Monday, November 2, 2020

Review: Love is a Rogue by Lenora Bell

Love is a Rogue by Lenora Bell
Series: Wallflowers vs. Rogues, Book 1
Publisher: Avon
Genre: Historical Romance 
Love is a Rogue cover
ISBN: 9780062993458
Source: Publisher
Buy it here: Amazon | B&N | Kobo | Audible

Once upon a time in Mayfair a group of wallflowers formed a secret society with goals that had absolutely nothing to do with matrimony. Their most troublesome obstacle? Rogues!

They call her Beastly Beatrice.

Wallflower Lady Beatrice Bentley longs to remain in the wilds of Cornwall to complete her etymological dictionary. Too bad her brother’s Gothic mansion is under renovation. How can she work with an annoyingly arrogant and too-handsome rogue swinging a hammer nearby?

Rogue. Scoundrel. Call him anything you like as long as you pay him.

Navy man Stamford Wright is leaving England soon and renovating Thornhill House is just a job. It’s not about the duke’s bookish sister or her fiery copper hair. Or the etymology lessons the prim-yet-alluring lady insists on giving him. Or the forbidden things he'd love to teach her.

They say never mix business with pleasure. But when Beatrice and Ford aren't arguing, they're kissing.

Sometimes temptation proves too strong to resist…even if the cost is a heart.

A bookish wallflower meets her match in a rogue who’s good with his hands in Love is a Rogue. I loved the premise of Lenora Bell’s Wallflowers vs. Rogues series but the execution in this first novel fell a bit flat for me.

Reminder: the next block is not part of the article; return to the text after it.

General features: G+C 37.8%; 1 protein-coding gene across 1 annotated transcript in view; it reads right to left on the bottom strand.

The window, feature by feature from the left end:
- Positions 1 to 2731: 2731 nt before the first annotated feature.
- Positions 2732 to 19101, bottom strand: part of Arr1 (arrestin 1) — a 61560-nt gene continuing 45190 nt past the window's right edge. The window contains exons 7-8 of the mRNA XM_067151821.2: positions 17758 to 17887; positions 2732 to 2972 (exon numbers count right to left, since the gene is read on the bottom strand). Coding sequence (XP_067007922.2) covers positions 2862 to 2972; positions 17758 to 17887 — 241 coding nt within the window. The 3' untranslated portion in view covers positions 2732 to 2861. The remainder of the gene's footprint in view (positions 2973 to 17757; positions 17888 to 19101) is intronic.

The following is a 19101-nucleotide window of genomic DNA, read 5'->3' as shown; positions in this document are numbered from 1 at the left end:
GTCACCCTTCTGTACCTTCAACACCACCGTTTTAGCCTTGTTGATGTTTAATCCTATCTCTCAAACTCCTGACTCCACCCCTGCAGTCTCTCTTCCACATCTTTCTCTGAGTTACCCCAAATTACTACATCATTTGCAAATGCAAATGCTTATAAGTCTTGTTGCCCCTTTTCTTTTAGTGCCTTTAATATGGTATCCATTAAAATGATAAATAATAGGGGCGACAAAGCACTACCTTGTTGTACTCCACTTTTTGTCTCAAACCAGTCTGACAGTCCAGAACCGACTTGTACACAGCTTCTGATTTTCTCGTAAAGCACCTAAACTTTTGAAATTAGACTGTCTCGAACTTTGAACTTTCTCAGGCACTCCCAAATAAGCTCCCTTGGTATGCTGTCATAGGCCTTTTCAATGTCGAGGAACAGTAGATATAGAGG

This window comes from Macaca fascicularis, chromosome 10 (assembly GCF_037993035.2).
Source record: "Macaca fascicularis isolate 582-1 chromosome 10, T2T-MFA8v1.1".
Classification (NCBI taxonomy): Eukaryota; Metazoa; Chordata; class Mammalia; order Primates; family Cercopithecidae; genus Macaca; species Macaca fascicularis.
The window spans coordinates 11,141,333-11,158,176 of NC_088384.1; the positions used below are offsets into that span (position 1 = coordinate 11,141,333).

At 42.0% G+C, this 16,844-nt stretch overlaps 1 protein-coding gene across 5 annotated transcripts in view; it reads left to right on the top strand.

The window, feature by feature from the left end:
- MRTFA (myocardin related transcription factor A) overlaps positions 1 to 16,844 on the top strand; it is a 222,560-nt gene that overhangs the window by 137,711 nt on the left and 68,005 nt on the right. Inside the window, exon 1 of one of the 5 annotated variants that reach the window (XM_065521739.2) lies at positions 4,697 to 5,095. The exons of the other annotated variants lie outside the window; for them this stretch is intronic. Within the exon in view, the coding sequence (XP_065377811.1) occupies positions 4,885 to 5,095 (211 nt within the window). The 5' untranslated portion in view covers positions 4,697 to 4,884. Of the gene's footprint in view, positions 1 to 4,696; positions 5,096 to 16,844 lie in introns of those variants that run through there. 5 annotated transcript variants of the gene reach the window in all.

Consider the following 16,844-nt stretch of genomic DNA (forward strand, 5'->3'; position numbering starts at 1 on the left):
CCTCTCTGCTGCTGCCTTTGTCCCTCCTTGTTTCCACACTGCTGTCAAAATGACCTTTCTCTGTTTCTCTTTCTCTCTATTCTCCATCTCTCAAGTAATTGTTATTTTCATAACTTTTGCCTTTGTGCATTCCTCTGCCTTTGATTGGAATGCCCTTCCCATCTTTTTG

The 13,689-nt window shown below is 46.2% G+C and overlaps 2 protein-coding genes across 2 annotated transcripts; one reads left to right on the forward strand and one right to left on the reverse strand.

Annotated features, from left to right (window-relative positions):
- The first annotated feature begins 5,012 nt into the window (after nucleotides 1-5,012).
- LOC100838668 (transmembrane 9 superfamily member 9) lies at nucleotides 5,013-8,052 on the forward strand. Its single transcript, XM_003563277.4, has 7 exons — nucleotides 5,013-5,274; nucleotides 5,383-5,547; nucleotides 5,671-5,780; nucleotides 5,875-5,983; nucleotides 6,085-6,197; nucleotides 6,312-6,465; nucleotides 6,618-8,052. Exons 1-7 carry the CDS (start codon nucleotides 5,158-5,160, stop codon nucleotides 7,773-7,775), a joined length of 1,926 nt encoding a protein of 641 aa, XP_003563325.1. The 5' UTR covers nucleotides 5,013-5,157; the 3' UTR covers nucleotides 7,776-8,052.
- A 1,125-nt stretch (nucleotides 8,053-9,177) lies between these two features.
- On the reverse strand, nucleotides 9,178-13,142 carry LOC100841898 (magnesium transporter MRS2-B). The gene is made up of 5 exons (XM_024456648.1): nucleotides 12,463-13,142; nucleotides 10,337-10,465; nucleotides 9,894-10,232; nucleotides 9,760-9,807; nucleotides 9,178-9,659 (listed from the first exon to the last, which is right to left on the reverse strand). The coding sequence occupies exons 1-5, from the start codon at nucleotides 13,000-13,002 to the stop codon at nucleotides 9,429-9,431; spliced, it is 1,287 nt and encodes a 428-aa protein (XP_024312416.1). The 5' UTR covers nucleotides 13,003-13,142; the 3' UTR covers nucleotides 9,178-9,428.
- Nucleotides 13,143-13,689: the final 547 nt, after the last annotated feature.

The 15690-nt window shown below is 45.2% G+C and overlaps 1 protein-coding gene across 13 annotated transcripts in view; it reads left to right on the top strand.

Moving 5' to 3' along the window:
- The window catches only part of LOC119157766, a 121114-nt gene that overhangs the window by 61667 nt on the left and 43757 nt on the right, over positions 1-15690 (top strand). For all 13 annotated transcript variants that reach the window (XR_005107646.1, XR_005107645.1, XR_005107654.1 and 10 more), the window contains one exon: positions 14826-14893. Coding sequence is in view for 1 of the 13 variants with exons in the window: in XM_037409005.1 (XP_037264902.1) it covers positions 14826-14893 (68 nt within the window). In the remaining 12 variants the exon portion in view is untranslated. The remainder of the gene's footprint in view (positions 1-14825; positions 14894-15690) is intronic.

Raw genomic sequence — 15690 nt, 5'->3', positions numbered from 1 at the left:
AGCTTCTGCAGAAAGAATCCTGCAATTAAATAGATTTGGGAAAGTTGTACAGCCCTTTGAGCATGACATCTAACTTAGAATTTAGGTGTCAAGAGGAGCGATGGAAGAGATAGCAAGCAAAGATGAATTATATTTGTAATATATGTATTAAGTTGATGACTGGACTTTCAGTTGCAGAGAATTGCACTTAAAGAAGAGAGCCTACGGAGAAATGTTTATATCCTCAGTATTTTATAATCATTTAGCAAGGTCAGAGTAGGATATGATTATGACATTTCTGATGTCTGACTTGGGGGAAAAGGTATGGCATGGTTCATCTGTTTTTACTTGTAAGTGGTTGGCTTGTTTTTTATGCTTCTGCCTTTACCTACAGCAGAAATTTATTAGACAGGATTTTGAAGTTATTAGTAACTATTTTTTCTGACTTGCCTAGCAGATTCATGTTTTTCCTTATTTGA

All Lady Beatrice Bentley wants to do is retire to her brother’s estate in Cornwall and work on her etymological dictionary. She’s a determined spinster, but finds herself drawn to carpenter Stamford Wright who is disturbing her peace as he works on her brother’s home. Ford shakes her composure, but Beatrice expects she will never see him again once she’s swept up into the London season – and her mother’s machinations to marry her off. However, fate has other plans for them and Ford once again enters her life. They become entangled when Beatrice inherits a bookshop that’s in desperate need of renovation. She wants to turn it into a clubhouse for her “knitting club” (a secret society of feminists working to support each other’s dreams and goals) and Ford is the only man for the job. They’re from two different worlds and Ford has seen firsthand what happens to a woman who marries someone of a different class. Both know nothing can come of their attraction, yet neither can resist the other. Thus, they follow a fairly predictable route as they fall in love. There’s nothing wrong with a good formula but it felt like the emotion required to make it compelling was missing. All the elements were there for a solid love story, yet I felt like I was floating on the surface of a good romance the whole time, never going deeper, which was a disappointment.

There’s a lot to unpack in this book and all of it has potential. The push-pull between duty and desire, characters coming into their own, an inheritance with a secret attached to it, a villainous opponent, secret relations, naughty texts, a revolutionary group of women, and more, but it all feels very surface level. Plot points dragged on, became important, then inexplicably fizzled. There are many points in Love is a Rogue where Beatrice stops and talks about being a bibliophile, and even more where she and her friends point out the sexism in society. I wanted to love the book because of this but the sentiments (ones I wholeheartedly agreed with) rang hollow. Love is a Rogue isn’t a bad book but I struggled with it because it never succeeded in drawing me in and thus the book dragged. However, I seem to be in the minority at this time so perhaps this is simply a case of a book and a reader not being a good match.

FTC Disclosure: I received this book for free from the publisher in exchange for an honest review. This does not affect my opinion of the book or the content of my review.